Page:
Inbound Logistics | January 2022

There are other benets as well. “Wearable technologies make it easier to work with precision in the fast-paced logistics environment,” notes Sandeep Sakharkar, chief information ofcer for global 3PL GXO Logistics, based in Greenwich, Connecticut. “The advancements in these technologies are enabling greater precision in inventory management while improving safety. “And, it’s a huge benet for e-commerce order fulllment, which continues to grow as more people buy items online,” he adds. Over seven weeks starting in October 2020 at their distribution center in Everett, Washington, GXO ran a pilot to implement a wearables solution from ProGlove Inc. Employees wore ProGlove smart-glass headsets during inventory picking. The ProGlove system that GXO uses pairs wearable barcode scanners, worn on the back of the hand, with smart glasses that use a software interface to deliver picking information right into the worker’s eld of vision. “The benets of ProGlove improve the health and safety of our employees thanks to its ergonomic design, while improving efciency by 10% and reducing errors by approximately 75% during inventory picking,” Sakharkar explains, detailing the results of the pilot. In September 2021, GXO expanded its partnership with ProGlove to Europe, where it deployed wearable scanners at locations across the UK, France, Italy, Spain, and the Netherlands. Sakharkar is also a big believer in wearables’ benets for an industrial workforce. “Our employees enjoy working with technology that enhances their overall experience,” he says. “Also, employees can excel faster, which increases their overall job satisfaction and opportunities for advancement. And, the technology has also helped GXO “reduce training time for picking by approximately 80%, which is critical during peak,” he adds.

Rufus Labs outfits supply chain workforces with rugged wearable barcode scanners, mobile devices, labor analytics software, and support services in one monthly subscription.

Regardless of the exact numbers, the interest is there and business is strong for manufacturers of wearable devices. Zebra, a dominant industry player, reported a strong third quarter in 2021, posting net sales of $1.44 billion, a year- over-year increase of 26.9%. Wearables provider Kinetic saw four times the deployment of its wearable device in 2021, according to Haytham Elhawary, its founder and CEO. “In 2020, companies jumped on the opportunity to provide their workforce with technology that makes them safer and more productive,” he says. The appeal of wearables goes beyond the cool factor. Wearable devices— which range from voice headsets used for picking to wrist, ring, glove, and head-mounted bar-code scanners, to smart glasses equipped with scanners, to wearable safety devices aimed at improving ergonomics—are known for several key benets including improved worker safety, increased productivity, and the cost reductions stemming from these improvements. Wearables help to improve three important aspects of a warehouse: speed, safety, and accuracy. “Having access to the right data without walking up to the workstation time and again speeds warehouse processes and operations,”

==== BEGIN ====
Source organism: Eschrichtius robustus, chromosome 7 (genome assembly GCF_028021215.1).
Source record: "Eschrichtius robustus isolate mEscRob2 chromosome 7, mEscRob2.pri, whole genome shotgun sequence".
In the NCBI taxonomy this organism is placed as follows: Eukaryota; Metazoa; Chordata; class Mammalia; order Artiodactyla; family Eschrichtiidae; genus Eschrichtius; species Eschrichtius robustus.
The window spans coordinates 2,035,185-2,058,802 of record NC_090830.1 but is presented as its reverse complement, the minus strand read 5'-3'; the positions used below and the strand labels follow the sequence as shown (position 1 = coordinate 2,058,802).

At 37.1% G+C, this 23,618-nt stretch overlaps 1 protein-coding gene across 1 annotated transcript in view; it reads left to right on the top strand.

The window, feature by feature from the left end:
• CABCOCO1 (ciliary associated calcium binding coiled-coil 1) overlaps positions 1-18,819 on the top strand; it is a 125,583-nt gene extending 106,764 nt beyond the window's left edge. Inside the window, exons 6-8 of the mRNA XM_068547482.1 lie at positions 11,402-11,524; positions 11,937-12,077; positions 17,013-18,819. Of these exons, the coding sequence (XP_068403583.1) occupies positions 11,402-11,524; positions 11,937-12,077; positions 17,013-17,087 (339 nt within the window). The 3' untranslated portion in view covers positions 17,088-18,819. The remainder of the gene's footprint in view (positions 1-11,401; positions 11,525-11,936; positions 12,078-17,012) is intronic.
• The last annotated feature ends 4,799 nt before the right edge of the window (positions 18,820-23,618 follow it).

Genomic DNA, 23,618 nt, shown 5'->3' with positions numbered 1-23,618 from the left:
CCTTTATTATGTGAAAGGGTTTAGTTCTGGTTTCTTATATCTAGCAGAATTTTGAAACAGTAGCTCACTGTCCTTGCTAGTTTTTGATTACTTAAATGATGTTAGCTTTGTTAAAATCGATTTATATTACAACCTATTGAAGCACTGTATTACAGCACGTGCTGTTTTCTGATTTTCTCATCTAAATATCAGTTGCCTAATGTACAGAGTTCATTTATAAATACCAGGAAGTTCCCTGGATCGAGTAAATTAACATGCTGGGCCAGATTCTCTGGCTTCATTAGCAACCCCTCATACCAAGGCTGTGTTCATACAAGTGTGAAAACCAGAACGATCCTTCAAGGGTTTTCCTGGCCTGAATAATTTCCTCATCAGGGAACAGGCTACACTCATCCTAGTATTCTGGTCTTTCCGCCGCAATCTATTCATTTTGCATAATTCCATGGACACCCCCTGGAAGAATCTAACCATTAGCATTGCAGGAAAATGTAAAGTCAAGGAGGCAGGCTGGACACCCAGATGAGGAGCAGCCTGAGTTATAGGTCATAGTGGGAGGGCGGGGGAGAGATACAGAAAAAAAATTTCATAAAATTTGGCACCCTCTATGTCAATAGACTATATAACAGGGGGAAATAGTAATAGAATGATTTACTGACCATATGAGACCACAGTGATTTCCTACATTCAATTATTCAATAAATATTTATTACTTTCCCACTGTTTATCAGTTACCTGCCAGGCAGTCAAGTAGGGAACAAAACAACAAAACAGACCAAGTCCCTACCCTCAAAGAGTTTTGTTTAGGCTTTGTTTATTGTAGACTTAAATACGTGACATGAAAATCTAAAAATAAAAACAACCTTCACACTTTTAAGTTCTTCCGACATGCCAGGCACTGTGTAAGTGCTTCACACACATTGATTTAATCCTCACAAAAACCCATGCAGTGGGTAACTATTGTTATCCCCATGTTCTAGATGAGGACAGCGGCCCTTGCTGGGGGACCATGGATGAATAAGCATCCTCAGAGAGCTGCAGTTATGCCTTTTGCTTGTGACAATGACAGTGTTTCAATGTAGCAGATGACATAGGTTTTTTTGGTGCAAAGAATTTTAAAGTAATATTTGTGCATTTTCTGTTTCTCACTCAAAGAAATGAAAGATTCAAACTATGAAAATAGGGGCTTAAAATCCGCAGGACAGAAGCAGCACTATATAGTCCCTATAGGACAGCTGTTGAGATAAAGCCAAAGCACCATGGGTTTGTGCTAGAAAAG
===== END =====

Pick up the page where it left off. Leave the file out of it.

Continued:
says Sunol. “By keeping the hands as free as possible, wearable devices allow clerks to focus more on the physical process of material handling. “Devices with sensors can warn workers about potential dangers in certain activities and locations, and even suggest preventive measures,” he adds. “And, the level of sophistication that these devices provide reduces error rates associated with larger barcode scanners. “The more advanced the technology you choose, the more accuracy you are

equipped with,” Sunol notes. That speed is a huge benet.

“Normally, you would budget around three seconds to scan something on a normal handheld device,” says Hartwell. “With a wearable, that might be as low as one second. That time savings can add up when it is repeated 200 times an hour.” The size of wearable devices is also a good selling point. As opposed to heavy and bulky handheld scanners that can weigh a few pounds each, the wearable barcode scanners from Rufus Labs, for instance, weigh just eight ounces, according to Gabe Grifoni, CEO of Rufus Labs. “Handheld devices can be heavy, and wearing them all day can lead to arm strain,” he says. “Wearables offer a huge improvement in how warehouse workers feel about their equipment; it makes their job easier and better.”

184 Inbound Logistics • January 2022

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